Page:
BOTANICAL AND ECOLOGICAL CHARACTERISTICS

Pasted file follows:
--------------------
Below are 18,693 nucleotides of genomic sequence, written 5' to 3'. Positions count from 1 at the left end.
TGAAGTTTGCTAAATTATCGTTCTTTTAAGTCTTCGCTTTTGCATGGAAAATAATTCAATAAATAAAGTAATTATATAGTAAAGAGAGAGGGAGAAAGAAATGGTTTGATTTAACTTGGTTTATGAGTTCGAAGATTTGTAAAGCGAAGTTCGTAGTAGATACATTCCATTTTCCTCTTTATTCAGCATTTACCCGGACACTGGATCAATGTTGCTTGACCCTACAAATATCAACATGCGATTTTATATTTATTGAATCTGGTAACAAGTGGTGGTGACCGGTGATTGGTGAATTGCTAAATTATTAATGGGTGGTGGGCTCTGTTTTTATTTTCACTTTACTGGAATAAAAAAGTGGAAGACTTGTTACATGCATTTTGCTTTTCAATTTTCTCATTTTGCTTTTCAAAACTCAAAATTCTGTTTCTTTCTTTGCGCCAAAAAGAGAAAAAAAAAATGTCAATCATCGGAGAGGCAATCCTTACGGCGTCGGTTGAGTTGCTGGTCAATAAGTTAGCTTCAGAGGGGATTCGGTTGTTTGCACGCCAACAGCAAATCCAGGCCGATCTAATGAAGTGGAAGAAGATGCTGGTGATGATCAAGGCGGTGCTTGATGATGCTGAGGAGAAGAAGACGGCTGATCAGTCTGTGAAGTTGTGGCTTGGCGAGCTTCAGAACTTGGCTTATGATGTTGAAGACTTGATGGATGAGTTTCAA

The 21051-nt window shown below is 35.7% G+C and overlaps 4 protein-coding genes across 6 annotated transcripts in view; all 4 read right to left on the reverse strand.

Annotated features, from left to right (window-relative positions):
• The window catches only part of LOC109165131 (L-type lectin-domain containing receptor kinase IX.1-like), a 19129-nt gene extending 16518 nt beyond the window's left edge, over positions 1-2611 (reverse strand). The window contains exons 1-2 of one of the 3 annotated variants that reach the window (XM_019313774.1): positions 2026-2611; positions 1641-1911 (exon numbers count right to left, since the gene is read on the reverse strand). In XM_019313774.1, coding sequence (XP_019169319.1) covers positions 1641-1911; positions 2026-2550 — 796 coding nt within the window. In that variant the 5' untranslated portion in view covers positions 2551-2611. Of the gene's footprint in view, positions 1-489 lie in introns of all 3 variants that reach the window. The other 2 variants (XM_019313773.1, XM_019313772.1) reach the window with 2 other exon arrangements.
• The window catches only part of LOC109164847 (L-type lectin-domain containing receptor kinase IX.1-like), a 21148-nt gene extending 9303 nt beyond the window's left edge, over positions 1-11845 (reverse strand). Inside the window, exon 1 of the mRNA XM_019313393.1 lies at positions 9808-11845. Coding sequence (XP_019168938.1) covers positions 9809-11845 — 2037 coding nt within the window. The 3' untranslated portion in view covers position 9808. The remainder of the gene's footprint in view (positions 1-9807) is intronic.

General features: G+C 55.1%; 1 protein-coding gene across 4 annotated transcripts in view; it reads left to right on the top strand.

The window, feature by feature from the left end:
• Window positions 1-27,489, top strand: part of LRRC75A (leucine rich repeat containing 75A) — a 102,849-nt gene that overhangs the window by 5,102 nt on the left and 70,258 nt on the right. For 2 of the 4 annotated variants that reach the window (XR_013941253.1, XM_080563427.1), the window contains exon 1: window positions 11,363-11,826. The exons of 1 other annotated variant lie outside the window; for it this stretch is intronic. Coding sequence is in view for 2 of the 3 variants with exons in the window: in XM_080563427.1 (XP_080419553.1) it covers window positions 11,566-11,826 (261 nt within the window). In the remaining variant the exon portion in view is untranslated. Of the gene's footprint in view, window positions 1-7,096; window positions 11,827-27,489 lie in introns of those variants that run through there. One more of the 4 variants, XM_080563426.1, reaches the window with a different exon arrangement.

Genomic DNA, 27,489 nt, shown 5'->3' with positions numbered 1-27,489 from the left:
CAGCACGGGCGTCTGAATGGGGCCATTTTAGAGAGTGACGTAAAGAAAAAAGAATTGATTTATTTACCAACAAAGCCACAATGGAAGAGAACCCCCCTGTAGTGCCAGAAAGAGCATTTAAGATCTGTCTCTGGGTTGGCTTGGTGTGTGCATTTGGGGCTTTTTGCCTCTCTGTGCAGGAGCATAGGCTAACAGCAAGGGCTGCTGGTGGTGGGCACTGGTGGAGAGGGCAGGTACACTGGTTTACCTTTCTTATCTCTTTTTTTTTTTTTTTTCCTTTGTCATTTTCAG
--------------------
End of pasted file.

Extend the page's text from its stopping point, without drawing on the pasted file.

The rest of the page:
SPECIES: Betula alleghaniensis